Arizona March 11, 2016
These 8 Amazing Arizona Restaurants Are Loaded With Local History
Other than a delicious meal, the only thing that makes dinner more enjoyable is a good story. If you like those stories to have a historical side, check out these eight Arizona restaurants that showcase some amazing local history.
1. The Asylum, Jerome
Located inside the Jerome Grand Hotel, there's a lot of history in this restaurant and some of it might even join you for dinner! The hotel once operated as the city's hospital during its mining heyday and there is plenty of speculation that the building is haunted by former patients and workers.
Address: 200 Hill Street, Jerome.
2. Crystal Palace Saloon, Tombstone
The original saloon that sat in this spot burned in a fire and was rebuilt in 1881 into one of the city's premier fine dining establishments where you could still gamble to your heart's content. In 1964, the restaurant was faithfully restored to its 1881 luster.
Address: 436 East Allen Street, Tombstone.
3. Drift Inn Saloon, Globe
This saloon opened in 1902 and is one of the longest operating saloons in the state. While the restaurant has seen numerous owners and clientele over the years but continues to be a community staple.
Address: 636 North Broad Street, Globe.
4. Durant's, Phoenix
This Phoenix steakhouse staple first opened in 1950 and has served meals to celebrities and politicians alike, including Joe DiMaggio and Clark Gable. If you want a colorful view of the restaurant's history, check out the recent movie,
Durant's Never Closes which features the restaurant and its notorious owner, Jack Durant. Address: 2611 North Central Avenue, Phoenix.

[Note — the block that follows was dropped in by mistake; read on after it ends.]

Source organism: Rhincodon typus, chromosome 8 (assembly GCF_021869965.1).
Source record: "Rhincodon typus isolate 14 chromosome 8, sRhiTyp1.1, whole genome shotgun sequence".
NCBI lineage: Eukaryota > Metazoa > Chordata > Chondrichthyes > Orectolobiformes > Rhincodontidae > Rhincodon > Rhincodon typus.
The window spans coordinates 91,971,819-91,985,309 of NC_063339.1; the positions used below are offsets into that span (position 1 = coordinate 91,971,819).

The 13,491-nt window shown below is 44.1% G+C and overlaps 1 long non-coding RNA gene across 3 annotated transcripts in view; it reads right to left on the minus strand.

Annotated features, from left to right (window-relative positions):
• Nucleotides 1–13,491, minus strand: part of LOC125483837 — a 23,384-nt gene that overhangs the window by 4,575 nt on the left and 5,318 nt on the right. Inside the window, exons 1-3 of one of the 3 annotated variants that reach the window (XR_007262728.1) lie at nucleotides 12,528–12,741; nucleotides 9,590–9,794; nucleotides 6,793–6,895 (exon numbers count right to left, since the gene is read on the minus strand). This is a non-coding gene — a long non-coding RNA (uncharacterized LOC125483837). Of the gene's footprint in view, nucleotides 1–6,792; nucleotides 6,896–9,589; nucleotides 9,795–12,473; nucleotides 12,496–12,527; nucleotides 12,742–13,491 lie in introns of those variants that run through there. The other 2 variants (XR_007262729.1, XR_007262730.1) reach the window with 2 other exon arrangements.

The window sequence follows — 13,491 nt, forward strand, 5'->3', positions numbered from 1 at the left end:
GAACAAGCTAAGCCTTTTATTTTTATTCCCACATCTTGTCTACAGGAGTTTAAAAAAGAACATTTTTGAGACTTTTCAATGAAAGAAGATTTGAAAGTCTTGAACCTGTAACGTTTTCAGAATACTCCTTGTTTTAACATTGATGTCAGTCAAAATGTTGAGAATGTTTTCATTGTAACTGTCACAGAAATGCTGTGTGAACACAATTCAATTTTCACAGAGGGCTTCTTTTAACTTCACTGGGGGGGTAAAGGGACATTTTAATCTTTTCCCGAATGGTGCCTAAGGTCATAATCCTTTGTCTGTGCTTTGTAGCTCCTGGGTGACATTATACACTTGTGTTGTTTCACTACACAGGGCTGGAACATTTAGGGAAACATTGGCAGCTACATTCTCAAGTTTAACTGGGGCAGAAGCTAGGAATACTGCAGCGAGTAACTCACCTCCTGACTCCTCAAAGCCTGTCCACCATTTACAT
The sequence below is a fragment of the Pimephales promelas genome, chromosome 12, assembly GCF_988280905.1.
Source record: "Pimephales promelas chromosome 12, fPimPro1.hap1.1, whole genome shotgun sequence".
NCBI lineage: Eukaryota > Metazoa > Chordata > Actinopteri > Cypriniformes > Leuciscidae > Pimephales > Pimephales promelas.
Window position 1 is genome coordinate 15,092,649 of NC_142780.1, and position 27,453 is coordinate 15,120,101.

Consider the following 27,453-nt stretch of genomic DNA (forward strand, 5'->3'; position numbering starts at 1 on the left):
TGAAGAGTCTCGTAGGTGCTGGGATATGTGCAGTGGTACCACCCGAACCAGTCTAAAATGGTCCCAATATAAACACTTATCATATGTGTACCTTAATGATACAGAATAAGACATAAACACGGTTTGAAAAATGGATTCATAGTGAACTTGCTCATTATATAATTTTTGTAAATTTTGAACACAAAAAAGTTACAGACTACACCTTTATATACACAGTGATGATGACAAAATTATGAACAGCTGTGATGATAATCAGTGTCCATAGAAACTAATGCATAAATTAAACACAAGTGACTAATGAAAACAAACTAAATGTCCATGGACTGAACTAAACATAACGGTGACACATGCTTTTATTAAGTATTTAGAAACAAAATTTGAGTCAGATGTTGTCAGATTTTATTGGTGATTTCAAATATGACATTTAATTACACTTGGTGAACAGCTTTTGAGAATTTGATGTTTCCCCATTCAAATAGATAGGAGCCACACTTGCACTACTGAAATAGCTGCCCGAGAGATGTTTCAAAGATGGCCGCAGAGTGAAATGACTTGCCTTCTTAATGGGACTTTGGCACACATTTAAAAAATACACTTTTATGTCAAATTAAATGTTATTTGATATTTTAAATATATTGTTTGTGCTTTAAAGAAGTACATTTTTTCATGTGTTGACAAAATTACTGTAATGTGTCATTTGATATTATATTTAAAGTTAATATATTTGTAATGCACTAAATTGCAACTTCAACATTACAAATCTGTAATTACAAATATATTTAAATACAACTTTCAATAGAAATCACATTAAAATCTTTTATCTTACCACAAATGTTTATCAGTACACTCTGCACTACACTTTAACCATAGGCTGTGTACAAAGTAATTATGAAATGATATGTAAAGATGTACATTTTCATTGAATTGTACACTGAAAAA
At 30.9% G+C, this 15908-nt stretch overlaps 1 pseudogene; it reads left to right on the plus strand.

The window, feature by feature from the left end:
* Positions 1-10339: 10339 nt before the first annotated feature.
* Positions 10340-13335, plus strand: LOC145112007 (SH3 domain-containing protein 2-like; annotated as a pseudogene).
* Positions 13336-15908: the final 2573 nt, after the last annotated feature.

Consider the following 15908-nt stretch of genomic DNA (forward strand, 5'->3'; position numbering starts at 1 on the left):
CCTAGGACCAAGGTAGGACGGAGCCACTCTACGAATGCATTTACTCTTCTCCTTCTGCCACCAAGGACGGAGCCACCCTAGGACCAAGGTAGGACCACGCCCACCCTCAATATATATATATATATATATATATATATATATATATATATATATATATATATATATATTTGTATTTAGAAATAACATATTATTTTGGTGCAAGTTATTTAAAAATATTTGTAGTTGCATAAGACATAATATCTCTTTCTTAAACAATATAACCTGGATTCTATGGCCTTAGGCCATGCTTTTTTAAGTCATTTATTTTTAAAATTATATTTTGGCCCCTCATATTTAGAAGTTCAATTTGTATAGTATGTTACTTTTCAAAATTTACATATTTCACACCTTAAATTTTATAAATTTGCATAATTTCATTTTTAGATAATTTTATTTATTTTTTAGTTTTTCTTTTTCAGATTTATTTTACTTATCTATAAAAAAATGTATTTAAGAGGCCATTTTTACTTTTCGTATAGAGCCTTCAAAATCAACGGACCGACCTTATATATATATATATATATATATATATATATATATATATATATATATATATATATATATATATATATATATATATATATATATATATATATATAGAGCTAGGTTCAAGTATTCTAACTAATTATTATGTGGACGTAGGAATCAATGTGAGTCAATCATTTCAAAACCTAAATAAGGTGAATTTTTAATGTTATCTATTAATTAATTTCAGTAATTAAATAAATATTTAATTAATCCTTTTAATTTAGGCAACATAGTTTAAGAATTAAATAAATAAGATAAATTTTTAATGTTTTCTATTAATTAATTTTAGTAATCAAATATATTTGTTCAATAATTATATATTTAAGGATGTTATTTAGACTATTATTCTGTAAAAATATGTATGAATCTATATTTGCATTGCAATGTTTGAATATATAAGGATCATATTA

5. El Charro Cafe, Tucson
The oldest Mexican restaurant in the city, this place is also rumored to be the birthplace of the chimichanga. How much more historical can you get?
Address: 311 North Court Avenue, Tucson.
6. Palace Restaurant and Saloon, Prescott
Located on Whiskey Row, this saloon dates to the 1870s before a fire nearly swept the entire building away. Luckily, locals saved the mahogany bar itself by carrying it from the fire and continuing to drink as the rest of the building burned. The Palace also has an impressive list of historical customers, including the Wyatts from Tombstone lore.
Address: 120 South Montezuma Street, Prescott.
7. St. Elmo Bar, Bisbee
Another bar that opened in a mining town in 1902 and is still operating, this place was known for its raucous crowd and its upstairs brothel. Like other nearby Bisbee establishments, this bar is rumored to be haunted.
Address: 36 Brewery Avenue, Bisbee.
8. The Turquoise Room, Winslow
Located just off of Route 66 inside the historic La Posada Hotel, this place has plenty of history to boast about. This includes connections to the railroad, the Fred Harvey Company, and architect Mary Colter.
Address: 305 East 2nd Street, Winslow.
Have you visited any of these restaurants for the blend of history and food? What other restaurants would you recommend?